Leiden Law Blog

The EU privacy shield: avoiding the big iPhone blackout?

The EU privacy shield: avoiding the big iPhone blackout?

We Europeans feel that we have the strongest data protection for our citizens in the world. Consequently, when the data of EU citizens is transferred outside of the EU, this may only be done to countries with a level of data protection that is more or less equivalent to that of the EU. Data flows to the USA are of particular interest in this regard. Most of our personal data flows to the USA for the simple reason that most of the gadgets and online services we use are from the USA. Europe feels that the USA has very poor data protection, not just for its own citizens but in particular for non-US citizens who do not enjoy constitutional privacy protection under the 4th Amendment. And if the Snowden revelations are anything to go by, there definitely seems to be some merit to this argument.

Up until the European Court of Justice verdict in the Schrems v. Facebook case, data could be transferred freely to the US under the Safe Harbour Agreement. The Safe Harbour mechanism was a self-regulatory scheme whereby US companies voluntarily agreed to uphold an equivalent level of data protection to that of the EU. The ECJ struck down the Safe Harbour agreement, basically because the US government has too far reaching access to data stored with US companies.

Without the Safe Harbour Agreement, other mechanisms for data export need to be used. Through so call Standard Contractual Clauses or Binding Corporate Rules, it is still possible to export data to the USA. However these mechanisms are also being challenged in court, by the same Mr. Schrems. Given that these mechanisms have the same flaws as the Safe Harbour, it is likely that the ECJ will also strike down these options.  Another mechanism is simply asking data subjects for their permission. As it stands, this is still the most viable option. But some of the more activistic data protection authorities have already stated that they will not accept consent as a data transfer mechanism. The argument being that we as citizens cannot consent to something that will undermine our privacy.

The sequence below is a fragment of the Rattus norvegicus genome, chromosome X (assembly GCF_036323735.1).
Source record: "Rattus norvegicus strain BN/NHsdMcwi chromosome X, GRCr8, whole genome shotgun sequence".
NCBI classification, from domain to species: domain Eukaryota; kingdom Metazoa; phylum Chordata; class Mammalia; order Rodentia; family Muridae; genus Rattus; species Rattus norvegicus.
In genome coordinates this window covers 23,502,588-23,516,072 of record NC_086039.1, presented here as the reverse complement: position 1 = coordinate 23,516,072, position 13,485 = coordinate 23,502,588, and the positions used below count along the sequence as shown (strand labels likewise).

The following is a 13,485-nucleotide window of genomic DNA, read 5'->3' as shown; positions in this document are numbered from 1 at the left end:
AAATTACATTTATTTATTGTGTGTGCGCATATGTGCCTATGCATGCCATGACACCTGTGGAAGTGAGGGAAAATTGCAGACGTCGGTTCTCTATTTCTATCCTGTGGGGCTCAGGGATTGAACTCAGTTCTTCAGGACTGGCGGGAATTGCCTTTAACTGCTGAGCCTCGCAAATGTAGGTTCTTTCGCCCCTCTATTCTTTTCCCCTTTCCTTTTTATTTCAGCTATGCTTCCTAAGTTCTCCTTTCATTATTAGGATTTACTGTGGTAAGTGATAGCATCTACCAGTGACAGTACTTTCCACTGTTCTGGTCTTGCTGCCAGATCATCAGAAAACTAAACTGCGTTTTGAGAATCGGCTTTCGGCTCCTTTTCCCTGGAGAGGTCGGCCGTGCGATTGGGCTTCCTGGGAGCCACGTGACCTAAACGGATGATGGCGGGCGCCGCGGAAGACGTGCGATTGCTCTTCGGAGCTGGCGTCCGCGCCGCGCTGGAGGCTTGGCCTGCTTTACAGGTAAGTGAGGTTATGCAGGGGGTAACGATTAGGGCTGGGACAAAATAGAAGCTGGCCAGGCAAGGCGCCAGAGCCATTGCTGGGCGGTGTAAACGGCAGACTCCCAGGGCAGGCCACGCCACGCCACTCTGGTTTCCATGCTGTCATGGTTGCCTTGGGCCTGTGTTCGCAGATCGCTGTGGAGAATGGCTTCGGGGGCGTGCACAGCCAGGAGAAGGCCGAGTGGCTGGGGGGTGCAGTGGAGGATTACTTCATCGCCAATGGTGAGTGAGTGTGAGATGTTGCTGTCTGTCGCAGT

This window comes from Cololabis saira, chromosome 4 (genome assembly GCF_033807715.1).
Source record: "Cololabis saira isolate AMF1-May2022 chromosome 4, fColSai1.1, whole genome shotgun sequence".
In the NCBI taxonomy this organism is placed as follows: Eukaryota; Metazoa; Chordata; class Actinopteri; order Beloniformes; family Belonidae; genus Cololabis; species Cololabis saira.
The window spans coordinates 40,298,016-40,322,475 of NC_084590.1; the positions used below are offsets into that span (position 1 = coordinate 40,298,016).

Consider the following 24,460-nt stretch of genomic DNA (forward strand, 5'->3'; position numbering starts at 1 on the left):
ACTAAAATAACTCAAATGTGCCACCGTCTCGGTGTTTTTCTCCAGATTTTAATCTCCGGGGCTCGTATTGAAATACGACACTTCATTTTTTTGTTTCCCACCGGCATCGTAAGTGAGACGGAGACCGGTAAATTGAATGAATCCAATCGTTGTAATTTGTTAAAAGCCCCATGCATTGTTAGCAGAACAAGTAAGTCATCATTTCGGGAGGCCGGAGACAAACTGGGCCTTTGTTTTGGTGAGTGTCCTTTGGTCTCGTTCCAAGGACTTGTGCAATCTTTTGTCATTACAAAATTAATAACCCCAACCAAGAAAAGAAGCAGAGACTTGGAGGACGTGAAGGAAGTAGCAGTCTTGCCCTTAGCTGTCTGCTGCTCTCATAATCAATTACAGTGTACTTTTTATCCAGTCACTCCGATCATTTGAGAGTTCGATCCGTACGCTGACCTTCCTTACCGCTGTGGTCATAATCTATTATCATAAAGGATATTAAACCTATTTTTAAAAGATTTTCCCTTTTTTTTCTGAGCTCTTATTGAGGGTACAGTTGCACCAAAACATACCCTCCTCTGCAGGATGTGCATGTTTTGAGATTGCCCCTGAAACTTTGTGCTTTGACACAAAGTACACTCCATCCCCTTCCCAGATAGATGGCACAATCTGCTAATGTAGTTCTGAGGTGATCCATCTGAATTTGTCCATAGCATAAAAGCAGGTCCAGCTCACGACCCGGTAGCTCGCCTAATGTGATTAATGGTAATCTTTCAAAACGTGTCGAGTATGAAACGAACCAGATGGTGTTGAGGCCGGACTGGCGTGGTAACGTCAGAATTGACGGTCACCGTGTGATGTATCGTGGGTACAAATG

So where does that leave us? Well, if all options are exhausted there are two possible ways forward: Apple, Facebook, Google, Twitter, Uber, WhatsApp, Amazon, Microsoft and all those other companies that enable our modern lifestyle will have to host their services and data locally in the EU. The other option is somewhat grimmer: our iPhones and laptops will have to stop sending data to the US, which means that they will stop working.

Neither option is really desirable, so therefore the EU is frantically negotiating a new Safe Harbour deal with the US called ‘the Privacy Shield’. But as it stands the deal is not yet up to a standard acceptable to privacy critics like Schrems and likely also not up to the standards of the ECJ. Meanwhile time is running out.

Do you think the big iPhone blackout will come, or will there be a last minute deal?

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